Regimental Number: 101076
Branch: 66th Battalion; Canadian Infantry, 102nd Battalion
Alexander was born in Little Groat, Haddingtonshire, Scotland on June 25, 1889 to John and Jane Brotherston. Alexander, a harness maker by trade, immigrated to Canada and found employment at the Western Cartage Company in Edmonton. While there, he heard about the “Last Great West” through the various advertising mediums that A.M. Bezanson had initiated. Alexander decided that it would be an excellent opportunity to gain land ownership. Therefore, on October 10, 1914, he traveled north and filed a homestead application on SW-35-71-2-W6 in an area known as Bezanson. Once established on his homestead, he decided to put his harness making-skills to good use and purchased one of the business lots at the Townsite and opened a Harness Shop. The business flourished as it was the only harness shop in the area. Shortly thereafter, Alexander answered the call of duty to Country and arranged for Mr. Dewhirst to operate the Harness Shop in his absence. He enlisted with the Canadian Over-Seas Expeditionary Force in Edmonton on July 17, 1915. He was attached to the 66th Battalion, followed by the 9th Reserve Battalion, and lastly the 102nd Battalion (2nd Central Ontario Regiment) where he served as a Private during the First World War. His attestation paper stated he was 5’7” tall with light brown hair and grey eyes. Alexander arrived in England on May 7, 1916 where he trained until August 26, 1916 at which time he was sent to France to join the forces at the Western Front.
He had written a letter to a friend in Grande Prairie in January 1917, an excerpt of which is as follows:
“I have just returned to the rest camp after doing a thirteen-day trip in the trenches. I spent both Christmas and New Year’s in them and expect to return to them soon”.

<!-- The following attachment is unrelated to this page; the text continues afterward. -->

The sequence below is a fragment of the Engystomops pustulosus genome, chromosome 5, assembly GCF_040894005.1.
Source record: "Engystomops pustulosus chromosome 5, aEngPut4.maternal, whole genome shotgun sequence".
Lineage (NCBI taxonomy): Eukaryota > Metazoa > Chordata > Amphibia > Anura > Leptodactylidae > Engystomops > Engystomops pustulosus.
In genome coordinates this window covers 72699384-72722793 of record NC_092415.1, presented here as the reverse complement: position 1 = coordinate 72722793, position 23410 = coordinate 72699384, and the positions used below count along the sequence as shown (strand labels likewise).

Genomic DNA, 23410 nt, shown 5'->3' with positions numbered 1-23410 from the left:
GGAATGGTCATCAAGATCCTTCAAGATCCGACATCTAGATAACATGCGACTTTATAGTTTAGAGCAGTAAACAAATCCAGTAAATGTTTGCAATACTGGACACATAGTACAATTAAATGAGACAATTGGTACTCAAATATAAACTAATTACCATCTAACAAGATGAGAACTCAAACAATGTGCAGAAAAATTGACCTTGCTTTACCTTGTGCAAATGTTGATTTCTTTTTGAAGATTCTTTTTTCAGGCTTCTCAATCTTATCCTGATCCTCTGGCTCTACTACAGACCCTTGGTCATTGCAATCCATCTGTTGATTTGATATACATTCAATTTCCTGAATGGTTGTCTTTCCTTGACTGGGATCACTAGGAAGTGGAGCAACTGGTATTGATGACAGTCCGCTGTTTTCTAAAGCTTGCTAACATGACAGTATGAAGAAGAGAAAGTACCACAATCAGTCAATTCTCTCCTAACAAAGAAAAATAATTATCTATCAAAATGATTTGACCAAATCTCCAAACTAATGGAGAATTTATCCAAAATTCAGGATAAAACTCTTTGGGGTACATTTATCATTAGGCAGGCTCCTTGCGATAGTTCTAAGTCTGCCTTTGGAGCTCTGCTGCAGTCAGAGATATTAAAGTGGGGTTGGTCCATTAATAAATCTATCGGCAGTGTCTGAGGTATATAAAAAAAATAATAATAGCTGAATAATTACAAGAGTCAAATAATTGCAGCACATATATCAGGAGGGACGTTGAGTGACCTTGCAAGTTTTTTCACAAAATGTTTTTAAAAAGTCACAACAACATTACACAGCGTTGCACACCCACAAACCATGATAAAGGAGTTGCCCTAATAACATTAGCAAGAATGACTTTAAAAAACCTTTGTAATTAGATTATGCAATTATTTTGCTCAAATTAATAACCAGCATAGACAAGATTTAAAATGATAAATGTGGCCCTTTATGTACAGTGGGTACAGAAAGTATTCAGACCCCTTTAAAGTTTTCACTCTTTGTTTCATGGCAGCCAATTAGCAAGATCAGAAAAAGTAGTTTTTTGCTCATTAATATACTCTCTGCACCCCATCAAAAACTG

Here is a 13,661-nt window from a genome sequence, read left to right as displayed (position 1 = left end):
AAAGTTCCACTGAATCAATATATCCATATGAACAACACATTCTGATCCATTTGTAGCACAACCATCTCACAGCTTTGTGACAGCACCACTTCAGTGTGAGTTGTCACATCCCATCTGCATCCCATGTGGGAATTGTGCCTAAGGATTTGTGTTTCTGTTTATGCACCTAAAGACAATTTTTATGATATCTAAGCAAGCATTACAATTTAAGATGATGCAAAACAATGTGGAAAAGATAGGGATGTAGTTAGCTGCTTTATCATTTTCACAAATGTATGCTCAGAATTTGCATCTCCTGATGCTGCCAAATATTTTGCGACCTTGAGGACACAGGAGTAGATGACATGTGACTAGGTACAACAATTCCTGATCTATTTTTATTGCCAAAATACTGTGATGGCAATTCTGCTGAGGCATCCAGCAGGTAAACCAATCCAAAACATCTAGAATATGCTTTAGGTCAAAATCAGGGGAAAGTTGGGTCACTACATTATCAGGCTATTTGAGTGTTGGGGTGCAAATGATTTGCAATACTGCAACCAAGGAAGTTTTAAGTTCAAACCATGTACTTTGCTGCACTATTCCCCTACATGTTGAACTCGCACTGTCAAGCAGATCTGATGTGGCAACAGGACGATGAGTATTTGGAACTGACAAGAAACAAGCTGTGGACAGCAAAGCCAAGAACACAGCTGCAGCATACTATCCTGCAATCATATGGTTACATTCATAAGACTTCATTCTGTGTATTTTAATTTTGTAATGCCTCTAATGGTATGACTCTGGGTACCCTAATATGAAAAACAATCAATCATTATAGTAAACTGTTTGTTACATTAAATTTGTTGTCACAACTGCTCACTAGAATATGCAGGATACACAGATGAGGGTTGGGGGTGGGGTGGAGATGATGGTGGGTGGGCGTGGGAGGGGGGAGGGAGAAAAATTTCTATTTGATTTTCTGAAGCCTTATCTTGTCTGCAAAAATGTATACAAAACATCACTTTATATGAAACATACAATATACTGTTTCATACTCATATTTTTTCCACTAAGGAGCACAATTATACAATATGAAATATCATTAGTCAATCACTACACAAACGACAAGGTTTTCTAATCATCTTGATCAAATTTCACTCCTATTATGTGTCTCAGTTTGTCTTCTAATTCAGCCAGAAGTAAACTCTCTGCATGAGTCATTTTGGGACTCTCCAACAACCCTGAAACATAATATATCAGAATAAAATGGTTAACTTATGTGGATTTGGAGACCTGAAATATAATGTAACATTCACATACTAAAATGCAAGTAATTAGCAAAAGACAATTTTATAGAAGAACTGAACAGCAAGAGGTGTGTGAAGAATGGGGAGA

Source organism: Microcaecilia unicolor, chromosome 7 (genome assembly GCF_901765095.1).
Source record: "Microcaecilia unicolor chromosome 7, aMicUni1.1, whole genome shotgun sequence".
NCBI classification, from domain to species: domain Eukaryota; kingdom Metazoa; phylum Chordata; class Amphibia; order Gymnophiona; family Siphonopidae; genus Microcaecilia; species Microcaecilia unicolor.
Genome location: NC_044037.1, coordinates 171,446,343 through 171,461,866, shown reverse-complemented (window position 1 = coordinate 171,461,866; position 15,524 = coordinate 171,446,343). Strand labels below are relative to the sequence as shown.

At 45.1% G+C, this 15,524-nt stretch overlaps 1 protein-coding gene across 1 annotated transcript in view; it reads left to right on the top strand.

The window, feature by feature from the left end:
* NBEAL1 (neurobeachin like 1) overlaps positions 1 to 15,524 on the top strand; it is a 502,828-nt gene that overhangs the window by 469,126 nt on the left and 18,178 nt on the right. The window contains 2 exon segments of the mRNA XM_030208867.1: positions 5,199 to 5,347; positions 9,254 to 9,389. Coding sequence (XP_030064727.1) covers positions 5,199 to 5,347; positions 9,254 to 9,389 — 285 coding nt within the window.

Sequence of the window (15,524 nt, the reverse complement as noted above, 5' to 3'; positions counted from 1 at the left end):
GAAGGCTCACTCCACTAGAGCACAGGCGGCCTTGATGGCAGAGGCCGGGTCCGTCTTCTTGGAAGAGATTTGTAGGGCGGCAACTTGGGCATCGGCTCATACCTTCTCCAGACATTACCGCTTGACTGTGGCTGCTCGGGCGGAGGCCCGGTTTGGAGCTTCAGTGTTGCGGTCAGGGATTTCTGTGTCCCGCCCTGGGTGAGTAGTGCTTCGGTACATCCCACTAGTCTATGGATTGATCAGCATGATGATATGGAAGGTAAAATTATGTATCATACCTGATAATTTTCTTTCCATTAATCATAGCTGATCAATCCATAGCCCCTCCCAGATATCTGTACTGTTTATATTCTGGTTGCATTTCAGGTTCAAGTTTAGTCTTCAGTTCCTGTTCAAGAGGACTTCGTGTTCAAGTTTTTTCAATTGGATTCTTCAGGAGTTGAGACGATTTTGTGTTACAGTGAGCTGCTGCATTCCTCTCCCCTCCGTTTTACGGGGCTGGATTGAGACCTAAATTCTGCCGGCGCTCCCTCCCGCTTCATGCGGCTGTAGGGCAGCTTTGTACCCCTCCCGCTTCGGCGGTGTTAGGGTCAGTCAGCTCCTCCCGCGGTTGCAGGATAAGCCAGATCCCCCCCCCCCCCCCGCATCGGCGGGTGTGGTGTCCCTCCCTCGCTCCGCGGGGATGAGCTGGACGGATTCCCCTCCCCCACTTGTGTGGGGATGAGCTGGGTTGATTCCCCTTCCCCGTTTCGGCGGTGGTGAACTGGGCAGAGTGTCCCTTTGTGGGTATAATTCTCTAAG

The battles were fiercely intense in the fall of 1916 and Alexander must have been quite concerned about his mortality as per the letter he wrote regarding the whereabouts of his will. On June 8, 1917, in an area south of Lens and just west of Avion, an attack had been ordered to destroy enemy positions, capture the generating station and clear the enemy to the Souchez River. Days of intense fighting ensued – defensive wire was encountered along with fierce machine and shellfire and eventually hand-to-hand combat. However, the enemy positions were destroyed, prisoners were taken and a new front-line was established. Sadly, Private Alexander Brotherston was one of the casualties during the Souchez River Campaign; he was 27 years old. Alexander is commemorated at the Vimy Memorial, Pas de Calais, France.
Alexander’s mother was issued the Memorial Cross – it is a gift from Canada and given as a memento of personal loss and sacrifice on the part of Canadian soldiers who died for their Country during the war. Alexander was awarded the British War Medal and the Victory Medal. He is commemorated in the First World War Book of Remembrance, page 207.
Although Alexander’s life was curtailed far too soon, he will always be remembered as a significant contributor to the development of the Bezanson Townsite by implementing and operating an essential business. The Harness Shop at the Townsite became known as Dewhirst-Brotherston Harness Shop, therefore; Mr. Dewhirst must have purchased the lot and business from Alexander’s estate. His homestead land was transferred to his mother, Jane Brotherston, on May 13, 1918 with William Bayhen, business owner at the Bezanson Townsite, acting as his legal representative.
Contributed by Wanda Zenner
Fallen Heroes website
Smoky River to Grande Prairie